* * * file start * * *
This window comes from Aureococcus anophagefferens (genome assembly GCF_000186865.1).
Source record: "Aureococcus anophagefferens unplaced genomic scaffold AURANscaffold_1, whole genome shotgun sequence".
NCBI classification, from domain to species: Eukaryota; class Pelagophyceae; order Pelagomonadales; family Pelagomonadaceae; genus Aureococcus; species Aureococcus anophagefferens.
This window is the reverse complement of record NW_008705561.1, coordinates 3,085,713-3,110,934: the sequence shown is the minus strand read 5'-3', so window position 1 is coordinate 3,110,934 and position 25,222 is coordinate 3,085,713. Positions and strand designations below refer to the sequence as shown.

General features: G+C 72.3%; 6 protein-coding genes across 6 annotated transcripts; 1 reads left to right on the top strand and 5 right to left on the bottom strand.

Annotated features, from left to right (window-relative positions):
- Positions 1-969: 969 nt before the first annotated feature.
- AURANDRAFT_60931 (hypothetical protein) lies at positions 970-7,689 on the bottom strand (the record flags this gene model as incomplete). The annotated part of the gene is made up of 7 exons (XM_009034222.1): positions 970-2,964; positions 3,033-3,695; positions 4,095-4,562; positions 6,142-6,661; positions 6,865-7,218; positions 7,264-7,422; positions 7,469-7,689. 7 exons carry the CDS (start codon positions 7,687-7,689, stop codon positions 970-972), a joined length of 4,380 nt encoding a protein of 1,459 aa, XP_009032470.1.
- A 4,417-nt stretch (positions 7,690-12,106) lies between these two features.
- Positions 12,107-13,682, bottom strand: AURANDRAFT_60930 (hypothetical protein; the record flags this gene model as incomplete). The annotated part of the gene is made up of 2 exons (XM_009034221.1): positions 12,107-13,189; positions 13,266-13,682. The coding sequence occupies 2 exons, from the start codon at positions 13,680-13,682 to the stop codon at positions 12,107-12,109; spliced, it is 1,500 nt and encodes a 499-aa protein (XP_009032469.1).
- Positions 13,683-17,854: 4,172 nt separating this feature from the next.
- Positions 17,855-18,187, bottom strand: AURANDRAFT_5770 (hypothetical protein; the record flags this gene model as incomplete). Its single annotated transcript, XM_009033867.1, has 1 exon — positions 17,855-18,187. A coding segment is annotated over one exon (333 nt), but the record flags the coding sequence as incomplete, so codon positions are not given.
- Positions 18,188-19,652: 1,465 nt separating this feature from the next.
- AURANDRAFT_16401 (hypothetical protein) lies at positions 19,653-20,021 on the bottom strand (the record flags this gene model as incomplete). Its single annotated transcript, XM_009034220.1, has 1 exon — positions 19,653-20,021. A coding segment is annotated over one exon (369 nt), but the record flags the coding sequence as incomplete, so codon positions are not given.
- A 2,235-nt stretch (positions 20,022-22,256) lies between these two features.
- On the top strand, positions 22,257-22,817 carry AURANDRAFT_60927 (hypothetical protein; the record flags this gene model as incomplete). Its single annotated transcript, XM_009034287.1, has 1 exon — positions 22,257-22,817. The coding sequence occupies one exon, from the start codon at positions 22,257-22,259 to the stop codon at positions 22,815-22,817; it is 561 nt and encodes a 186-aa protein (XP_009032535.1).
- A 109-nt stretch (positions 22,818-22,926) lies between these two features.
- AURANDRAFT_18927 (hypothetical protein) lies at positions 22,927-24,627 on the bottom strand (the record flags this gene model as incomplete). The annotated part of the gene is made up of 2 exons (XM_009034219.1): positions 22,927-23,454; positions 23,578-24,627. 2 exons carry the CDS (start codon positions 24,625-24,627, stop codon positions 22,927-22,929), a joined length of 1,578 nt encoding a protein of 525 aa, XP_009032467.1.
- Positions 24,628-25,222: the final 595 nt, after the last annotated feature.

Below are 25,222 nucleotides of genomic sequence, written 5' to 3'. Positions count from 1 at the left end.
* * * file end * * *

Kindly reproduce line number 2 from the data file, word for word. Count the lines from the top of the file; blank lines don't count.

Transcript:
Source record: "Aureococcus anophagefferens unplaced genomic scaffold AURANscaffold_1, whole genome shotgun sequence".